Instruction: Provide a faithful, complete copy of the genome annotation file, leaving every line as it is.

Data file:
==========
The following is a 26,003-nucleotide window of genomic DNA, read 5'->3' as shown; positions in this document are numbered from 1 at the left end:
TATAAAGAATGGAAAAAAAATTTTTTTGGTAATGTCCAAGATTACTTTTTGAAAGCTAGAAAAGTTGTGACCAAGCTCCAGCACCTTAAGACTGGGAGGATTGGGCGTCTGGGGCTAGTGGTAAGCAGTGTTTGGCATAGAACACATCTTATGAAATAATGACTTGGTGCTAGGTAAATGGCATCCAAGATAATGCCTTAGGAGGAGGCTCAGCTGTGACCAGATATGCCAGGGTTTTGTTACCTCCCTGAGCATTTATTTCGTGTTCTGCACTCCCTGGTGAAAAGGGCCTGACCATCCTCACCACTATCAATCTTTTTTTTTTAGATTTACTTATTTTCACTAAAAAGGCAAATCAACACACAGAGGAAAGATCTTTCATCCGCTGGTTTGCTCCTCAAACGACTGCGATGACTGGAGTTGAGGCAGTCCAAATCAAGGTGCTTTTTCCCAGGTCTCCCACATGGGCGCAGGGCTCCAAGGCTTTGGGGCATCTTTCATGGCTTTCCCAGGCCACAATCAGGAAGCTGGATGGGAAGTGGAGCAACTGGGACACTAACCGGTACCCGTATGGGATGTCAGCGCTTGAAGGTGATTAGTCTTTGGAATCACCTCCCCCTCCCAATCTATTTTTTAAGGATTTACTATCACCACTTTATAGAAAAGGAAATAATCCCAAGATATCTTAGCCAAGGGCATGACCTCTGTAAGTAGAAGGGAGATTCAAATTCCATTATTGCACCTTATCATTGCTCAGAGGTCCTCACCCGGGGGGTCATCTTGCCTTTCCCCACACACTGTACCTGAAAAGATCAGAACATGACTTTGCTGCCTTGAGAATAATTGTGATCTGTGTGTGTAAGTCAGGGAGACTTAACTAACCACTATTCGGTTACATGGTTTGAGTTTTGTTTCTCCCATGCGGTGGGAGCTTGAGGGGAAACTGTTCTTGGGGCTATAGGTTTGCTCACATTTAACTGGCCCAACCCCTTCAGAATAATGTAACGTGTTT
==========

The following is a 26,003-nucleotide window of genomic DNA, read 5'->3' as shown; positions in this document are numbered from 1 at the left end:
TATAAAGAATGGAAAAAAAATTTTTTTGGTAATGTCCAAGATTACTTTTTGAAAGCTAGAAAAGTTGTGACCAAGCTCCAGCACCTTAAGACTGGGAGGATTGGGCGTCTGGGGCTAGTGGTAAGCAGTGTTTGGCATAGAACACATCTTATGAAATAATGACTTGGTGCTAGGTAAATGGCATCCAAGATAATGCCTTAGGAGGAGGCTCAGCTGTGACCAGATATGCCAGGGTTTTGTTACCTCCCTGAGCATTTATTTCGTGTTCTGCACTCCCTGGTGAAAAGGGCCTGACCATCCTCACCACTATCAATCTTTTTTTTTTAGATTTACTTATTTTCACTAAAAAGGCAAATCAACACACAGAGGAAAGATCTTTCATCCGCTGGTTTGCTCCTCAAACGACTGCGATGACTGGAGTTGAGGCAGTCCAAATCAAGGTGCTTTTTCCCAGGTCTCCCACATGGGCGCAGGGCTCCAAGGCTTTGGGGCATCTTTCATGGCTTTCCCAGGCCACAATCAGGAAGCTGGATGGGAAGTGGAGCAACTGGGACACTAACCGGTACCCGTATGGGATGTCAGCGCTTGAAGGTGATTAGTCTTTGGAATCACCTCCCCCTCCCAATCTATTTTTTAAGGATTTACTATCACCACTTTATAGAAAAGGAAATAATCCCAAGATATCTTAGCCAAGGGCATGACCTCTGTAAGTAGAAGGGAGATTCAAATTCCATTATTGCACCTTATCATTGCTCAGAGGTCCTCACCCGGGGGGTCATCTTGCCTTTCCCCACACACTGTACCTGAAAAGATCAGAACATGACTTTGCTGCCTTGAGAATAATTGTGATCTGTGTGTGTAAGTCAGGGAGACTTAACTAACCACTATTCGGTTACATGGTTTGAGTTTTGTTTCTCCCATGCGGTGGGAGCTTGAGGGGAAACTGTTCTTGGGGCTATAGGTTTGCTCACATTTAACTGGCCCAACCCCTTCAGAATAATGTAACGTGTTT